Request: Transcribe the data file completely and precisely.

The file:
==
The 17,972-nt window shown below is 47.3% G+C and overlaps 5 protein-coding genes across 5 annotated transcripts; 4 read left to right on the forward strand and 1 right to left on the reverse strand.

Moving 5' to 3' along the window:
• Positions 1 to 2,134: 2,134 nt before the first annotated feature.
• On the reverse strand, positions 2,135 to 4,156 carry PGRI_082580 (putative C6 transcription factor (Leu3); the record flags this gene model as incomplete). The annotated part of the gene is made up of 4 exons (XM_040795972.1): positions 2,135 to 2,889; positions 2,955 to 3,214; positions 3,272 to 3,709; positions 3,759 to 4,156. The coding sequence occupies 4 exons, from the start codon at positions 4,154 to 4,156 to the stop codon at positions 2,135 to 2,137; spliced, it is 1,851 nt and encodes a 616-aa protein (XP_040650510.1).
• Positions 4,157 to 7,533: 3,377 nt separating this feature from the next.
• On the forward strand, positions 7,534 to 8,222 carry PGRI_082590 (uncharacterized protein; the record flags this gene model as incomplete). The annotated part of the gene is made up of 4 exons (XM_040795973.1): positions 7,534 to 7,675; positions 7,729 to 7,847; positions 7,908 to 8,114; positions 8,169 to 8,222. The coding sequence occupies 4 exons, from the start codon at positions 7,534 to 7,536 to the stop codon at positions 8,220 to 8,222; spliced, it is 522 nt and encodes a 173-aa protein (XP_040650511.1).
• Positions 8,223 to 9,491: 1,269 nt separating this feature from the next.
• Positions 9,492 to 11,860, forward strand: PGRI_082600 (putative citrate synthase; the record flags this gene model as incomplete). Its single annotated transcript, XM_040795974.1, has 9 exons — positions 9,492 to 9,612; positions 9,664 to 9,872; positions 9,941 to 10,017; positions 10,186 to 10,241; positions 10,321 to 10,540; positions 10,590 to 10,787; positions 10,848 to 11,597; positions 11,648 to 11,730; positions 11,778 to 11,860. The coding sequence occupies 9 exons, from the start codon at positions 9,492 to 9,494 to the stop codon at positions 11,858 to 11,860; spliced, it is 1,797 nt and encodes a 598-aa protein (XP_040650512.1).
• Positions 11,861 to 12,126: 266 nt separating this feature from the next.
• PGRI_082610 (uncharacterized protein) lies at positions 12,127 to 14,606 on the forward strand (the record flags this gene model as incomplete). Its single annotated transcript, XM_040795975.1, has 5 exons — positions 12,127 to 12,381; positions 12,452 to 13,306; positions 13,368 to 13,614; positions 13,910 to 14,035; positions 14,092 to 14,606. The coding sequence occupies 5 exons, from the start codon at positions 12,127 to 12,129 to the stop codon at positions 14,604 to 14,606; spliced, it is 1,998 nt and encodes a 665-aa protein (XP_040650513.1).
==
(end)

The 17,972-nt window shown below is 47.3% G+C and overlaps 5 protein-coding genes across 5 annotated transcripts; 4 read left to right on the forward strand and 1 right to left on the reverse strand.

Moving 5' to 3' along the window:
• Positions 1 to 2,134: 2,134 nt before the first annotated feature.
• On the reverse strand, positions 2,135 to 4,156 carry PGRI_082580 (putative C6 transcription factor (Leu3); the record flags this gene model as incomplete). The annotated part of the gene is made up of 4 exons (XM_040795972.1): positions 2,135 to 2,889; positions 2,955 to 3,214; positions 3,272 to 3,709; positions 3,759 to 4,156. The coding sequence occupies 4 exons, from the start codon at positions 4,154 to 4,156 to the stop codon at positions 2,135 to 2,137; spliced, it is 1,851 nt and encodes a 616-aa protein (XP_040650510.1).
• Positions 4,157 to 7,533: 3,377 nt separating this feature from the next.
• On the forward strand, positions 7,534 to 8,222 carry PGRI_082590 (uncharacterized protein; the record flags this gene model as incomplete). The annotated part of the gene is made up of 4 exons (XM_040795973.1): positions 7,534 to 7,675; positions 7,729 to 7,847; positions 7,908 to 8,114; positions 8,169 to 8,222. The coding sequence occupies 4 exons, from the start codon at positions 7,534 to 7,536 to the stop codon at positions 8,220 to 8,222; spliced, it is 522 nt and encodes a 173-aa protein (XP_040650511.1).
• Positions 8,223 to 9,491: 1,269 nt separating this feature from the next.
• Positions 9,492 to 11,860, forward strand: PGRI_082600 (putative citrate synthase; the record flags this gene model as incomplete). Its single annotated transcript, XM_040795974.1, has 9 exons — positions 9,492 to 9,612; positions 9,664 to 9,872; positions 9,941 to 10,017; positions 10,186 to 10,241; positions 10,321 to 10,540; positions 10,590 to 10,787; positions 10,848 to 11,597; positions 11,648 to 11,730; positions 11,778 to 11,860. The coding sequence occupies 9 exons, from the start codon at positions 9,492 to 9,494 to the stop codon at positions 11,858 to 11,860; spliced, it is 1,797 nt and encodes a 598-aa protein (XP_040650512.1).
• Positions 11,861 to 12,126: 266 nt separating this feature from the next.
• PGRI_082610 (uncharacterized protein) lies at positions 12,127 to 14,606 on the forward strand (the record flags this gene model as incomplete). Its single annotated transcript, XM_040795975.1, has 5 exons — positions 12,127 to 12,381; positions 12,452 to 13,306; positions 13,368 to 13,614; positions 13,910 to 14,035; positions 14,092 to 14,606. The coding sequence occupies 5 exons, from the start codon at positions 12,127 to 12,129 to the stop codon at positions 14,604 to 14,606; spliced, it is 1,998 nt and encodes a 665-aa protein (XP_040650513.1).